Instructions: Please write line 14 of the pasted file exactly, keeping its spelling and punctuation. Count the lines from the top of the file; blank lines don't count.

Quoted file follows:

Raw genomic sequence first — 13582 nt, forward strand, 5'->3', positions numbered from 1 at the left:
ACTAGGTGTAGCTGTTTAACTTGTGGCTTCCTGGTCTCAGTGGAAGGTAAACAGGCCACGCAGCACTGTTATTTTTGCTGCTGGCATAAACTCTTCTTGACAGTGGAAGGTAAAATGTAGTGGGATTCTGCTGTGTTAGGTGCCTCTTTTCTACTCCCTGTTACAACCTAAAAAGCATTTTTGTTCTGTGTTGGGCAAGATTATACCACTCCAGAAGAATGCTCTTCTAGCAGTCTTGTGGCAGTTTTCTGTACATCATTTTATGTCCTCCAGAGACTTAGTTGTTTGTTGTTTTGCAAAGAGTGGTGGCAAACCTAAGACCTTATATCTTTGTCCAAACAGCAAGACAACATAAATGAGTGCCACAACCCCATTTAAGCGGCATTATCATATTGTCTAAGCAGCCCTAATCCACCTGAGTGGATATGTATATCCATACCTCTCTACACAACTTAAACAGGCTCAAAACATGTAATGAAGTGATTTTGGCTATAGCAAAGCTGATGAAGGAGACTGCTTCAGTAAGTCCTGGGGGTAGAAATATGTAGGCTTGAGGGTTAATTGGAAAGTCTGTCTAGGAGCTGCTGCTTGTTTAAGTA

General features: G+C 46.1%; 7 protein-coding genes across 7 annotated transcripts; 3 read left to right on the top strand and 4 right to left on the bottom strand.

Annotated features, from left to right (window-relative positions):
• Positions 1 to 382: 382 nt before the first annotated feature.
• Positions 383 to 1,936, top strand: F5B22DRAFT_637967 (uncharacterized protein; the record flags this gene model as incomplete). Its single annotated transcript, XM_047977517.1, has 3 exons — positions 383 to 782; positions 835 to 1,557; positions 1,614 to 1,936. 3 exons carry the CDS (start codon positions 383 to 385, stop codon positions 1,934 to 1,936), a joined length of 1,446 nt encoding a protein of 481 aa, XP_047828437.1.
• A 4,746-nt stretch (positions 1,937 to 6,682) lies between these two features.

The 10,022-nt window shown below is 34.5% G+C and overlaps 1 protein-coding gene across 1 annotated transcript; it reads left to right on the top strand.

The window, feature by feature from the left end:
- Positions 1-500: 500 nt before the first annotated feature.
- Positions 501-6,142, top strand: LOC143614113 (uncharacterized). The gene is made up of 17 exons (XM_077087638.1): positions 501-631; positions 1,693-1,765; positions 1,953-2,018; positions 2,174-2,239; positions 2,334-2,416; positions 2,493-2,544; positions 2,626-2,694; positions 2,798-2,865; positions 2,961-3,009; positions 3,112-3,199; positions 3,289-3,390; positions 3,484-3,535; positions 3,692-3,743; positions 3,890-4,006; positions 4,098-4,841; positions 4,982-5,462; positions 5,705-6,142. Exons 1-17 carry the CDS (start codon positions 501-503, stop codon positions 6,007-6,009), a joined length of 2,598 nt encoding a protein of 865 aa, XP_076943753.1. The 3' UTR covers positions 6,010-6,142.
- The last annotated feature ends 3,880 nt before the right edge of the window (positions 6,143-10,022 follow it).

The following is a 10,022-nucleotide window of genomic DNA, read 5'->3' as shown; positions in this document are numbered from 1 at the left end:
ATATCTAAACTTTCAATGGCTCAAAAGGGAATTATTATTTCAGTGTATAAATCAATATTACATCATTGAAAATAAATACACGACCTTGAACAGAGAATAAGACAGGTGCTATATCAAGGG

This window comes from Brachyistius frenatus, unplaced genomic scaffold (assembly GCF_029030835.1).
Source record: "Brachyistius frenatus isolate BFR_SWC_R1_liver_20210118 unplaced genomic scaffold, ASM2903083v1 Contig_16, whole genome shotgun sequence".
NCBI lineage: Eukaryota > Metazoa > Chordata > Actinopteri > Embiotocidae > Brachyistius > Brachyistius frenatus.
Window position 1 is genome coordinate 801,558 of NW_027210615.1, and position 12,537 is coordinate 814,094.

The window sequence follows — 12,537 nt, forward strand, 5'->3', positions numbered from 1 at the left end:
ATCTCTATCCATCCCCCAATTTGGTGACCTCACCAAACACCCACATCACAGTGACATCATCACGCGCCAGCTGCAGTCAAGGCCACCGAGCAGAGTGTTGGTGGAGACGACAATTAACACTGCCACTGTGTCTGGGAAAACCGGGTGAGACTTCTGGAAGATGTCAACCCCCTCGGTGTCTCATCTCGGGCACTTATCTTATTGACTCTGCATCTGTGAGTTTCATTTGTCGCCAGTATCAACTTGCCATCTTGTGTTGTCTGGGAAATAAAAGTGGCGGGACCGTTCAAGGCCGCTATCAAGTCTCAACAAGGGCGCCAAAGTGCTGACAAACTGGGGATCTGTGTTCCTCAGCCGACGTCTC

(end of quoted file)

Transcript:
ATATCTAAACTTTCAATGGCTCAAAAGGGAATTATTATTTCAGTGTATAAATCAATATTACATCATTGAAAATAAATACACGACCTTGAACAGAGAATAAGACAGGTGCTATATCAAGGG